A large island in the Eastern Mediterranean, Cyprus has long been split between a Greek majority and a Turkish minority. When the country became a member of the European Union back in 2004, they made it without the Turkish north, which has effectively long been an independent country. The issue dates back to 1974, when the Cypriot National Guard, with support from the Greek Junta, attempted a putsch with the goal of making Cyprus part of Greece. In response, Turkey launched an invasion, claiming the coup violated a treaty signed between the United Kingdom, Cyprus, Greece, and Turkey.

The Turkish invasion eventually resulted in the island being split in two, with the dividing line passing right through the capital of Nicosia. The northern third became the Turkish Republic of Northern Cyprus in 1983. The new republic has never been widely recognized or accepted into the UN and remains heavily economically dependent on Turkey. This dependence, as well as the possibility of a Cypriot entrance into the EU, sparked hopes for reunification. In 2004, a referendum was held proposing to merge the island into a federated state. In the north, the Turks approved of the plan, while the vast majority of Greeks rejected the proposal. As a result, Cyprus remains split to this day.

1Republika Srpska


In English, Republika Srpska means “Serbian Republic,” but is not to be confused with the Republic of Serbia, since it is actually one of two entities comprising Bosnia and Herzegovina. Since the 1990s, the tiny Balkan country has been split between the Federation of Bosnia and Herzegovina and Republika Srpska. Bosniaks and Croats make up the majority in the former, while Serbs are dominant in the latter.

Republika Srpska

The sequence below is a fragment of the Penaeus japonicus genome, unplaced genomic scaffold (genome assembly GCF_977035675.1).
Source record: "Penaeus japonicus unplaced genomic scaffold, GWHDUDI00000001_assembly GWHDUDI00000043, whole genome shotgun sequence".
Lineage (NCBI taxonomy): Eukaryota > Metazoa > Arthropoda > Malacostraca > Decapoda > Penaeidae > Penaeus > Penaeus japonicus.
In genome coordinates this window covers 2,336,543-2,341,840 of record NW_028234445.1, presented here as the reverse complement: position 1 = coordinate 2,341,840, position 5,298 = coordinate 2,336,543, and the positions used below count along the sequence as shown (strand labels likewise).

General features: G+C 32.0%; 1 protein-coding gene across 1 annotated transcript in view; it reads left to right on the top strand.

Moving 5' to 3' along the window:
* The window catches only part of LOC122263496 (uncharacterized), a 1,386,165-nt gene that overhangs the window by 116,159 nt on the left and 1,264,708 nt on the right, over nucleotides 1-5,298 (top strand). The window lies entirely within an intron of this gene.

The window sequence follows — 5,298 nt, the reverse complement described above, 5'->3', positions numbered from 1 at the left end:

was founded during the breakup of the former Yugoslavia, right after the referendum on independence in Bosnia and Herzegovina. While most of the Bosnian parliament proclaimed the new republic, ethnic Serbian deputies refused to support the secession and held their own assembly in the city of Banja Luka, forming their own state in response. The infamous Bosnian War quickly followed.

After the war, Republika Srpska became an autonomous entity within Bosnia, but many Bosnian Serbs still hoped to form an independent state, which would eventually merge with Serbia. The success of Kosovo’s independence movement fueled these dreams, with Serbian leaders claiming that if Kosovo had the right to separate from Serbia, then they had the right to separate from Bosnia and Herzegovina as well. Although still part of Bosnia, Republika Srpska has recently sent their own representative to Brussels, the seat of the European Union. Nobody from the EU attended the ceremony marking the event, but it created even more tension with Bosniak officials and sent yet another hint that the Serbs see their future as lying outside of Bosnia.

Petar Todorovski is a freelance writer.

fact checked by Jamie Frater